That’s a practice, too. I think the practice of prayer, meditation, any kind of transformational process like what you did, even with Kelly, but to practice those on a regular basis, it’s not a one time thing. Because to grow our spirit and to grow our talent and to grow our internal self, which is what we’re talking about, it’s a daily practice. If I could just share some research on that. I already knew this because media training people. It is a practice of role play and getting used to the feeling of it, the emotion of it. What happens when somebody jams you up with a question that’s too personal or too aggressive or you’re surprised and (Susan’s making a surprised face)
You freak or you fight flight, freeze, and freak and deer in the headlights? And so it’s a process of practicing. What happened with this research with I don’t know how you pronounce her name, but it’s Judy Woodzitka is she put people in a situation of imagining a situation of being in a job interview for sexual harassment. And every woman said, I’d stand up. I would say this, I’d do that. When they put them in the situation, nobody spoke about why? Because there’s a gap between being in the hot seat in a real situation and not experiencing it. That’s why when I work with clients and course participants, I do role play and I put them through the actual scenario. You probably do that, too, in real estate. It’s how do you negotiate a deal? You’ve got to go through it and think about all the worst case scenarios, questions, all the things that somebody might ask, to do it.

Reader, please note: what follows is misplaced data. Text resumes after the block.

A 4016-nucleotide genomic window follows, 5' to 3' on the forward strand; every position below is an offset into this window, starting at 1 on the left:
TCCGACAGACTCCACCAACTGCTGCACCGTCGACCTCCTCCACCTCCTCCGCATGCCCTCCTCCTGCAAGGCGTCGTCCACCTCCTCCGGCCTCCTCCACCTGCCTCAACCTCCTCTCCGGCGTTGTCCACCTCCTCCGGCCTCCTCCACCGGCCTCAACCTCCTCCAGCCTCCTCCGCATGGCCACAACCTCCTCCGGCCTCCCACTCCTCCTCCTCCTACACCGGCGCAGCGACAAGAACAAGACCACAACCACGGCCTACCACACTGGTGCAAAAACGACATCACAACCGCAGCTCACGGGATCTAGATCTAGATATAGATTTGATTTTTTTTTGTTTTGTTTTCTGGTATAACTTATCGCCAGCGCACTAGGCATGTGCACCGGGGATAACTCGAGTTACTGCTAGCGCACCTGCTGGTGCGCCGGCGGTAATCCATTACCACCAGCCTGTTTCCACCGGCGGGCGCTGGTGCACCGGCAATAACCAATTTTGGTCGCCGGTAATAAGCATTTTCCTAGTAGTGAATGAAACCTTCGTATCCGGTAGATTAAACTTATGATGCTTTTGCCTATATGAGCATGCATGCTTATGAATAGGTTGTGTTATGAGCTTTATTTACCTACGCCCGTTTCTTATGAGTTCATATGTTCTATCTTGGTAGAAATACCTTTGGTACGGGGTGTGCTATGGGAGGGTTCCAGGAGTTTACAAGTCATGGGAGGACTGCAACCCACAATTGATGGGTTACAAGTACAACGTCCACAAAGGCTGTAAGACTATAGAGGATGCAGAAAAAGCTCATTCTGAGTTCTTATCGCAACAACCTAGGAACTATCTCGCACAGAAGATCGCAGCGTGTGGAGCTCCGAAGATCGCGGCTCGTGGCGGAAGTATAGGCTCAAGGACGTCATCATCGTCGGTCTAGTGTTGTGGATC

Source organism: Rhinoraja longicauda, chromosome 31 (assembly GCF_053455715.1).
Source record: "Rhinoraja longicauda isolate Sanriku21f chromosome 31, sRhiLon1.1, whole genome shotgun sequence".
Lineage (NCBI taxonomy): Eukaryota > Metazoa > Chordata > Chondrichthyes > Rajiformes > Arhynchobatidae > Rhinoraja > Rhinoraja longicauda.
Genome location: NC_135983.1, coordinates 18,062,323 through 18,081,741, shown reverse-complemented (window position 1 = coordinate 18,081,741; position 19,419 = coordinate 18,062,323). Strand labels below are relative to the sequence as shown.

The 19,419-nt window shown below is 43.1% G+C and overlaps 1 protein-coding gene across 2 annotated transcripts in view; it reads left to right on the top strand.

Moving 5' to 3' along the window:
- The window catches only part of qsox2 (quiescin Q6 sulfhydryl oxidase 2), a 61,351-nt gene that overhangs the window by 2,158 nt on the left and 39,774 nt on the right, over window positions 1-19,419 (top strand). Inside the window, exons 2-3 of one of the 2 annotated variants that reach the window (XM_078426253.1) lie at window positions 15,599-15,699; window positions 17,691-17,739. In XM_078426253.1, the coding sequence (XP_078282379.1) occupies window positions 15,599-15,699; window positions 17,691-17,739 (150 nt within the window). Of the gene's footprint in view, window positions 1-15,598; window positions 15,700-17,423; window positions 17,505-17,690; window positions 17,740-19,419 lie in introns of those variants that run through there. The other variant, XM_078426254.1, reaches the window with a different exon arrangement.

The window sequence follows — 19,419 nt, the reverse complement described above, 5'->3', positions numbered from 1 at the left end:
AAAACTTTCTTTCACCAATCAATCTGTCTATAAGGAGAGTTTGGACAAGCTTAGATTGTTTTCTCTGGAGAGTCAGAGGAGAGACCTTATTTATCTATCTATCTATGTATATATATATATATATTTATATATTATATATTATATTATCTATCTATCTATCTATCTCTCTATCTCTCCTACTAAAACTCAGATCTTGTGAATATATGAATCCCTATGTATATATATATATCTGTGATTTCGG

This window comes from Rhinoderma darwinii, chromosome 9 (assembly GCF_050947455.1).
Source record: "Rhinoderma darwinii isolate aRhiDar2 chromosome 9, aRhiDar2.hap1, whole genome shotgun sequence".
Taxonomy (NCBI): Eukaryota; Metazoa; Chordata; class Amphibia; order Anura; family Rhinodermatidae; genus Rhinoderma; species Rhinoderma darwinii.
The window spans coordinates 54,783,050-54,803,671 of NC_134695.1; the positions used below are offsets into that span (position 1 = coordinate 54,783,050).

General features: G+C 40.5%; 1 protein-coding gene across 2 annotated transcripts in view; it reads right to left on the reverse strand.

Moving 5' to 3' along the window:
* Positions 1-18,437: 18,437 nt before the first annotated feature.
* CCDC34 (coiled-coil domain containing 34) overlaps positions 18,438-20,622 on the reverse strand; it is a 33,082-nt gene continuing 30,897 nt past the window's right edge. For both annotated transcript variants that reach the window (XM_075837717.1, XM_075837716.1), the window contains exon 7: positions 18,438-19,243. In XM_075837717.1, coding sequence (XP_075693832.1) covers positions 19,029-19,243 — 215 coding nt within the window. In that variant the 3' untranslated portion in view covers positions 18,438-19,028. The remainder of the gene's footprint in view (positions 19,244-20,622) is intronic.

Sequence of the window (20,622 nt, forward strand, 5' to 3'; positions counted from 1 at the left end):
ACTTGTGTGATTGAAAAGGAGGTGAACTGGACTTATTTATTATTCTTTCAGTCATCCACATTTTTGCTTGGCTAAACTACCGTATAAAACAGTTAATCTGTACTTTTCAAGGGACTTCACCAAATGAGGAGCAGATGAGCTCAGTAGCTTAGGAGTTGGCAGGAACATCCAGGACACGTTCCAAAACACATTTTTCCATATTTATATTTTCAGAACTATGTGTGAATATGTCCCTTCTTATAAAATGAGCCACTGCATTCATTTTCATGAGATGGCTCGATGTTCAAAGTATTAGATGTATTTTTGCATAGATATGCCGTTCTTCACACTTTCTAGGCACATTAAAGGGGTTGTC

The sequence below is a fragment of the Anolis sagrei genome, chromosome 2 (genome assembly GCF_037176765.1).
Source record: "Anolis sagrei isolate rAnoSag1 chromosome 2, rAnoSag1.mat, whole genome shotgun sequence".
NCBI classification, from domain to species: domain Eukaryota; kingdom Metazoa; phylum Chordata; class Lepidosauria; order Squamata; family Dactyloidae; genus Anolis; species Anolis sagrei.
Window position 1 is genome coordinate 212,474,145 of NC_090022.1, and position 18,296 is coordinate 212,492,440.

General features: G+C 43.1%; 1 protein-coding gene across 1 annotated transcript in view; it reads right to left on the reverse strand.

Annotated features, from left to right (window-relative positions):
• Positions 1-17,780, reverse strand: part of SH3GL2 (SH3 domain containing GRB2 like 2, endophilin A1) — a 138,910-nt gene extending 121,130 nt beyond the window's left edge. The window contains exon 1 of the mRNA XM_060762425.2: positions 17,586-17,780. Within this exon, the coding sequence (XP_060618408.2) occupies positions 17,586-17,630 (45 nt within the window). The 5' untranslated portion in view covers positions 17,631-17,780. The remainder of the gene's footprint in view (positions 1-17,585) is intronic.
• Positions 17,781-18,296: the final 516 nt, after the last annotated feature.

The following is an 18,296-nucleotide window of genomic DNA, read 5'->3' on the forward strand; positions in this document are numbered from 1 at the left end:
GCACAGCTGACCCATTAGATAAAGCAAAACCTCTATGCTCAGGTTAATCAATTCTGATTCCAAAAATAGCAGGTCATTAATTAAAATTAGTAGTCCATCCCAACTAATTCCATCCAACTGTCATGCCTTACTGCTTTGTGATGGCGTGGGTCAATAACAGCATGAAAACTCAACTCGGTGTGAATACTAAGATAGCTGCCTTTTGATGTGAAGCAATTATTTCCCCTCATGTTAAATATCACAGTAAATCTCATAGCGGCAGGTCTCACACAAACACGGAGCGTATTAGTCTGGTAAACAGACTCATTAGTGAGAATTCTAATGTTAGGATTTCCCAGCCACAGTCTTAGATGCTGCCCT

What they found is women didn’t speak up. Why not? Because they didn’t feel the emotion. They didn’t anticipate the emotion. Those are the things that we want to do, that we want to practice. Where do we feel imposter syndrome, start to know where our trigger points and flashpoints are that set that up, that we can practice them? The solution George Lowenstein founds, no surprise to any of us is it’s in the practice and the iteration of it. I’m media training people, one of the processes that we go through is we go through this roleplay. They do a podcast, or they do a panel or they’re on national TV, and then we look at that and say, what did you do? Well, what do you want to keep? What did you love about yourself? Which is what a lot of people have a hard time saying.